Verbal and non-verbal fluency in adults with developmental dyslexia: Phonological processing or executive control problems?

Smith-Spark, J. H., Henry, L., Messer, D. J. & Zięcik, A. P. (2017). Verbal and non-verbal fluency in adults with developmental dyslexia: Phonological processing or executive control problems?. Dyslexia,

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Abstract

The executive function of fluency describes the ability to generate items according to specific rules. Production of words beginning with a certain letter (phonemic fluency) is impaired in dyslexia, whilst generation of words belonging to a certain semantic category (semantic fluency) is typically unimpaired. However, in dyslexia, verbal fluency has generally been studied only in terms of overall words produced. Furthermore, performance of adults with dyslexia on non-verbal design fluency tasks has not been explored but would indicate whether deficits could be explained by executive control, rather than phonological processing, difficulties. Phonemic, semantic, and design fluency tasks were presented to adults with dyslexia and without dyslexia, using fine-grained performance measures and controlling for IQ. Hierarchical regressions indicated that dyslexia predicted lower phonemic fluency, but not semantic or design fluency. At the fine-grained level, dyslexia predicted a smaller number of switches between subcategories on phonemic fluency, whilst dyslexia did not predict the size of phonemically-related clusters of items. Overall, the results suggested that phonological processing problems were at the root of dyslexia-related fluency deficits; however, executive control difficulties could not be completely ruled out as an alternative explanation. Developments in research methodology, equating executive demands across fluency tasks, may resolve this issue.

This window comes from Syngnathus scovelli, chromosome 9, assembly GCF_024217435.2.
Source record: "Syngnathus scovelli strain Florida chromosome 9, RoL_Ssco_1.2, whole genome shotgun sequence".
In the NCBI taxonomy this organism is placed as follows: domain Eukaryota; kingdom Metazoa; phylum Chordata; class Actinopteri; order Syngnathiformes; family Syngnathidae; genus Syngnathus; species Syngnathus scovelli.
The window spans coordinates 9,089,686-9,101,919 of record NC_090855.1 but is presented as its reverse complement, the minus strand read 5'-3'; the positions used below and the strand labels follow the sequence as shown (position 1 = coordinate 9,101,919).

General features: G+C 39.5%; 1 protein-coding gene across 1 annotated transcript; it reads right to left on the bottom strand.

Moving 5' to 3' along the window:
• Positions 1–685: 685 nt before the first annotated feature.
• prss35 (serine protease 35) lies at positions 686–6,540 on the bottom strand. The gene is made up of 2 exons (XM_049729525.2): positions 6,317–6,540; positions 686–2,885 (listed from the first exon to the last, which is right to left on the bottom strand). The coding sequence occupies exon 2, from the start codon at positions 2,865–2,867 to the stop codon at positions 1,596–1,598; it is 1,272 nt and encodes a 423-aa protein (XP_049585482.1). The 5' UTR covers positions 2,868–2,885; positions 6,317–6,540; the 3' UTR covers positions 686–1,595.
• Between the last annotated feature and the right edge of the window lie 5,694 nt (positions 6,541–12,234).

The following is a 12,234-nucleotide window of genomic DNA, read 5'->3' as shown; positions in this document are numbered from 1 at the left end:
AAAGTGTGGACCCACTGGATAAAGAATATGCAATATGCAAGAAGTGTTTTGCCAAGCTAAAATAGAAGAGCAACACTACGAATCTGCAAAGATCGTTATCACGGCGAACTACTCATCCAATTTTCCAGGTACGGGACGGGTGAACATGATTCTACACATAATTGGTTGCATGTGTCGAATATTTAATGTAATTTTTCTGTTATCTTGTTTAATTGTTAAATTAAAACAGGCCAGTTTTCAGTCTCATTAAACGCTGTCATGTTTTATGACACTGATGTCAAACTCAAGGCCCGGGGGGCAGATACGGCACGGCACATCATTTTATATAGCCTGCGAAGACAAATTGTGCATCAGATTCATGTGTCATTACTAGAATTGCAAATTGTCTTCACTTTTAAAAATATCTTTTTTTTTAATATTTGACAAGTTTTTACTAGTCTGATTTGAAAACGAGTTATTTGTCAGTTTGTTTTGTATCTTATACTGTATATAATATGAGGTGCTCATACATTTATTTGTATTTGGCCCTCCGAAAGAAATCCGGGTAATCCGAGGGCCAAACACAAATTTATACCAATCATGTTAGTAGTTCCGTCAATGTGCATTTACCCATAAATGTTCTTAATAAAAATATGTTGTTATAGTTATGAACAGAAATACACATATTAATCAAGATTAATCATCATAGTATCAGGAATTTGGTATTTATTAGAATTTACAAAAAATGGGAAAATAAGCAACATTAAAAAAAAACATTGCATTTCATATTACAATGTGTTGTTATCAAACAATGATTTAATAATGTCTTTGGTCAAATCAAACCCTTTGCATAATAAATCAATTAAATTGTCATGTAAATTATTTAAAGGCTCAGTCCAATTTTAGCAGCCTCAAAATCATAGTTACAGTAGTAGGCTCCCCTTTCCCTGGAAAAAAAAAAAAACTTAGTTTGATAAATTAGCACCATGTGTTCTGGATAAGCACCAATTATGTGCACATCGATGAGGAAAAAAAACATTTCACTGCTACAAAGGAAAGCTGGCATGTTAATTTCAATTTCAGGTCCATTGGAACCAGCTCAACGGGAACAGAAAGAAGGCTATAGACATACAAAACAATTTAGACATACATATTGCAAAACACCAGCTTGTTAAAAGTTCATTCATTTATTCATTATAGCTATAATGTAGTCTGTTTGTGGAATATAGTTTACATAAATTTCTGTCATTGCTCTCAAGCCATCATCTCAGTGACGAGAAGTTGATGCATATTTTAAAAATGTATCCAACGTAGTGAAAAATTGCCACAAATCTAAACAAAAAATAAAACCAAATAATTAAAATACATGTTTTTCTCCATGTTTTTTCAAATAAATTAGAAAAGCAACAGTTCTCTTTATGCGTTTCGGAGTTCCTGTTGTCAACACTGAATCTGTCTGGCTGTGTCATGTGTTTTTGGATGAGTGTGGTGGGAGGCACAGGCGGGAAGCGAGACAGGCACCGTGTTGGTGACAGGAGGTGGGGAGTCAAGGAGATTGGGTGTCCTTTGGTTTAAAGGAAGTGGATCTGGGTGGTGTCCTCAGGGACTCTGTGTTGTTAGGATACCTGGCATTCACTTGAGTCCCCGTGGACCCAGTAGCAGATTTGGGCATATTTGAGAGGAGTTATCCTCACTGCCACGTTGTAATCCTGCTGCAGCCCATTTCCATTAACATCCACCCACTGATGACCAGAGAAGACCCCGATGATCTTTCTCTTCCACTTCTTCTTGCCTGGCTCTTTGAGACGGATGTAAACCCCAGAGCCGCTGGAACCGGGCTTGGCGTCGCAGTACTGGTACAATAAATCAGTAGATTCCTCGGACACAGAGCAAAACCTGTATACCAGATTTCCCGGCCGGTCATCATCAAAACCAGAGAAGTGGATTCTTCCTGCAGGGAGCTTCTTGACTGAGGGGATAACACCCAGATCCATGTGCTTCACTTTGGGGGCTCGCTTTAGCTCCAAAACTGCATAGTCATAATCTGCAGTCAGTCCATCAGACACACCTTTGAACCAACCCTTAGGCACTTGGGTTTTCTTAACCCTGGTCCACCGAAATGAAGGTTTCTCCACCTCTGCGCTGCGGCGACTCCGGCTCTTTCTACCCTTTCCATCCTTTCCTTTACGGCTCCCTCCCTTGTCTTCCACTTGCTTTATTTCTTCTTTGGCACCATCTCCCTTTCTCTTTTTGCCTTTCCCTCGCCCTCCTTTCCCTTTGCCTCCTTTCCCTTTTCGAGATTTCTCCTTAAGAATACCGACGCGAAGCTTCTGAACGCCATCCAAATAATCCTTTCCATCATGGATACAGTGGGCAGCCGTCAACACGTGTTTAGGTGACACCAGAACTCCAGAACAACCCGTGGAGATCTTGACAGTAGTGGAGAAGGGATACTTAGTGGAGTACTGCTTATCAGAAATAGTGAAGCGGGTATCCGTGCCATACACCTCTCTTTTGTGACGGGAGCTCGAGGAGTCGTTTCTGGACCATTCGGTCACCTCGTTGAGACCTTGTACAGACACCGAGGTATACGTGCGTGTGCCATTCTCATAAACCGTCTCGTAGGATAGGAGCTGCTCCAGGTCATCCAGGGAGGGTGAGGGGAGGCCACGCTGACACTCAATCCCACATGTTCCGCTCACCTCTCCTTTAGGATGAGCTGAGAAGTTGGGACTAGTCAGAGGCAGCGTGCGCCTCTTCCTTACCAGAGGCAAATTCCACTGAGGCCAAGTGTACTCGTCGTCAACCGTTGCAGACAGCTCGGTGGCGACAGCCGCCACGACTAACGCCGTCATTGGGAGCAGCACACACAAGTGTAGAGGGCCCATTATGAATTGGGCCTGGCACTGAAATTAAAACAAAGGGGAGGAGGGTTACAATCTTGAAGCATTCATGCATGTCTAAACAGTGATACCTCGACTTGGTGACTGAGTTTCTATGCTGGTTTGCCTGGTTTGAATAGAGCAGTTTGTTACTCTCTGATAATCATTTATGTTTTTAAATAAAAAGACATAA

Item Type: Article
Additional Information: This is the peer reviewed version of the following article: Smith-Spark, JH, Henry, LA, Messer, DJ & Zięcik, AP (2017). Verbal and non-verbal fluency in adults with developmental dyslexia: Phonological processing or executive control problems?. Dyslexia, which is to be published in final form at http://onlinelibrary.wiley.com/journal/10.1002/(ISSN)1099-0909/. This article may be used for non-commercial purposes in accordance with Wiley Terms and Conditions for Self-Archiving.
Uncontrolled Keywords: Developmental Dyslexia; Naming Fluency; Verbal Fluency; Design Fluency; Adult Cognition; Executive Functioning
Subjects: H Social Sciences > HV Social pathology. Social and public welfare
P Language and Literature > P Philology. Linguistics
Divisions: School of Health Sciences > Department of Language & Communication Science
URI: http://openaccess.city.ac.uk/id/eprint/17329

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